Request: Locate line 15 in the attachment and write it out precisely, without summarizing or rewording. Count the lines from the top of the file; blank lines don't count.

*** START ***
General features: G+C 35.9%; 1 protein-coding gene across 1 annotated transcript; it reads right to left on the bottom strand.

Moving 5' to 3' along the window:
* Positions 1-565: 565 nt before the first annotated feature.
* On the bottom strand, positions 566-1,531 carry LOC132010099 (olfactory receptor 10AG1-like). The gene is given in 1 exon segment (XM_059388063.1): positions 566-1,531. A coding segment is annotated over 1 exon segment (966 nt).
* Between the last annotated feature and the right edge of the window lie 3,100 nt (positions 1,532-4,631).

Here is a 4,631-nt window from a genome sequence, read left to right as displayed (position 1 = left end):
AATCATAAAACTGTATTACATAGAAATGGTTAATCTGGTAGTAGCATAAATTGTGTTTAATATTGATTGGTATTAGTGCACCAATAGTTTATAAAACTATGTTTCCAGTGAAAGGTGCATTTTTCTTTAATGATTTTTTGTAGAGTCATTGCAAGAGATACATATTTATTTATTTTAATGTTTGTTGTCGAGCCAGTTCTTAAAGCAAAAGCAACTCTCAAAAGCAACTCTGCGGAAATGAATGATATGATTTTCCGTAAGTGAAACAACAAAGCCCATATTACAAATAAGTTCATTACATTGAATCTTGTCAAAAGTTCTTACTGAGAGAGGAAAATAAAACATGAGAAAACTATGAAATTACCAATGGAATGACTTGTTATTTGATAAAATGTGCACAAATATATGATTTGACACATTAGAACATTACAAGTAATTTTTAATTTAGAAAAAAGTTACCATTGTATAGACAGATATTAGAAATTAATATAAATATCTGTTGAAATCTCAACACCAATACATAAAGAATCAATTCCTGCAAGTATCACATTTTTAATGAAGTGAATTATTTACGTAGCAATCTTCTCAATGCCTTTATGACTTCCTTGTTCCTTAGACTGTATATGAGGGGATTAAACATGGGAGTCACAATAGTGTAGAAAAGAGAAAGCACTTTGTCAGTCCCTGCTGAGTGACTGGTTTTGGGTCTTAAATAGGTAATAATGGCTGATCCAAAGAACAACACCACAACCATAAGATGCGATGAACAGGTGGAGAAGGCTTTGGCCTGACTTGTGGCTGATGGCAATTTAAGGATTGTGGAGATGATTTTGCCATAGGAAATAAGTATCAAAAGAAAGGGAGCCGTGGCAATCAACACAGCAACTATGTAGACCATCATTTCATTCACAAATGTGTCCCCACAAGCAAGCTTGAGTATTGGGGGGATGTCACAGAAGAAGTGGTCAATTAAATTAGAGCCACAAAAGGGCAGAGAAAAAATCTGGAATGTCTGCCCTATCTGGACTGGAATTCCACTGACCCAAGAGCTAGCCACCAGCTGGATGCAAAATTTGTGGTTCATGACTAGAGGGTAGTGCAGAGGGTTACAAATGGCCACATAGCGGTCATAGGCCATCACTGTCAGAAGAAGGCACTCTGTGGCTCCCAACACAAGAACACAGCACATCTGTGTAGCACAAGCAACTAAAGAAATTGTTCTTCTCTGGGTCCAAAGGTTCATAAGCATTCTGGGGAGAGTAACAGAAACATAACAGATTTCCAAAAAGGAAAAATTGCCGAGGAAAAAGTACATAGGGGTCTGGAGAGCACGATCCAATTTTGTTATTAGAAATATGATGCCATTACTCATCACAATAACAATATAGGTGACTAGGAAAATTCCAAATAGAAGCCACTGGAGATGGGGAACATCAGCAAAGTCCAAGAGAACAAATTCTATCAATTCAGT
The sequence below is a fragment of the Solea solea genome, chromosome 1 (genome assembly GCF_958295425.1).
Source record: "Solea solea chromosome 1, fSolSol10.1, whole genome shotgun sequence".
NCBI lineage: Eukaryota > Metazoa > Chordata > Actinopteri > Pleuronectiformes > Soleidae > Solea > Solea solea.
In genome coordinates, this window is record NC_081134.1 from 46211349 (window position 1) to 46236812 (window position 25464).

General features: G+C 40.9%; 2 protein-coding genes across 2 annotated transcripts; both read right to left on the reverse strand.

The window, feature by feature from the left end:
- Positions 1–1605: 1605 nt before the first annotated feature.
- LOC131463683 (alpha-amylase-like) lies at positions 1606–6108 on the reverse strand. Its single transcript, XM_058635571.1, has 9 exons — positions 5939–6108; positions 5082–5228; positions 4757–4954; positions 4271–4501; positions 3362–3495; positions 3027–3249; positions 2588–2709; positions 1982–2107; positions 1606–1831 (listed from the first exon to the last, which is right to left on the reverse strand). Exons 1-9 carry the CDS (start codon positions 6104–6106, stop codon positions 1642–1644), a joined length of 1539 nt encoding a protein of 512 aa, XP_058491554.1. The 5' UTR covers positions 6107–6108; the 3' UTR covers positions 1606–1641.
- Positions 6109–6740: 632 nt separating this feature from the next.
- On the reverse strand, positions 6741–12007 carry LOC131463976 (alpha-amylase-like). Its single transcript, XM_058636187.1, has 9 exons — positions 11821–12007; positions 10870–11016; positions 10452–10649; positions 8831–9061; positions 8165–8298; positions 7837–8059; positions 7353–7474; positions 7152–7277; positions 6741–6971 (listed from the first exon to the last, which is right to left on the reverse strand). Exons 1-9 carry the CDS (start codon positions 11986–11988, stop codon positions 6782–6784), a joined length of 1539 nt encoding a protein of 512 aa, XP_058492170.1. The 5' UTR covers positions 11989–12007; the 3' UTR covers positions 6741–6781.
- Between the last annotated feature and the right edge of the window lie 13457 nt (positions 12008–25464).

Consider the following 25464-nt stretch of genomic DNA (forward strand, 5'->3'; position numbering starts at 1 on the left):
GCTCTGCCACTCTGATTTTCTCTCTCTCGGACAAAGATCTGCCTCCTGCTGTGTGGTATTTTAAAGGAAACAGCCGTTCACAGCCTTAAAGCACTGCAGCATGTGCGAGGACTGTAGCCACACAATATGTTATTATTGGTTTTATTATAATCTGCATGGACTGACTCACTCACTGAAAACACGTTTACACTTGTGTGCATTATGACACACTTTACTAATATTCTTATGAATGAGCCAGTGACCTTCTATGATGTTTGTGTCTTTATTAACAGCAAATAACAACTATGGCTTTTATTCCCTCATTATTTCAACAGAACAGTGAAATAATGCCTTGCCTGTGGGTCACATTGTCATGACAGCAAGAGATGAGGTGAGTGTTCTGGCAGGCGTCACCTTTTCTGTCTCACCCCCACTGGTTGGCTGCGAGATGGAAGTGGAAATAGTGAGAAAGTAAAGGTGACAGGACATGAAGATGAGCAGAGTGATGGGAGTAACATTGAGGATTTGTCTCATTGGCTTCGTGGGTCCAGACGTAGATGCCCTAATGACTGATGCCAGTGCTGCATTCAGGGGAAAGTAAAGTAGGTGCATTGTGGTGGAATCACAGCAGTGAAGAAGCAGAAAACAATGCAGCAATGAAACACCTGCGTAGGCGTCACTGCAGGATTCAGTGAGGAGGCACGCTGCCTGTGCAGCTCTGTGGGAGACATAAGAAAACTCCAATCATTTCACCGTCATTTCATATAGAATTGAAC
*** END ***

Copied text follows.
- LOC131463683 (alpha-amylase-like) lies at positions 1606–6108 on the reverse strand. Its single transcript, XM_058635571.1, has 9 exons — positions 5939–6108; positions 5082–5228; positions 4757–4954; positions 4271–4501; positions 3362–3495; positions 3027–3249; positions 2588–2709; positions 1982–2107; positions 1606–1831 (listed from the first exon to the last, which is right to left on the reverse strand). Exons 1-9 carry the CDS (start codon positions 6104–6106, stop codon positions 1642–1644), a joined length of 1539 nt encoding a protein of 512 aa, XP_058491554.1. The 5' UTR covers positions 6107–6108; the 3' UTR covers positions 1606–1641.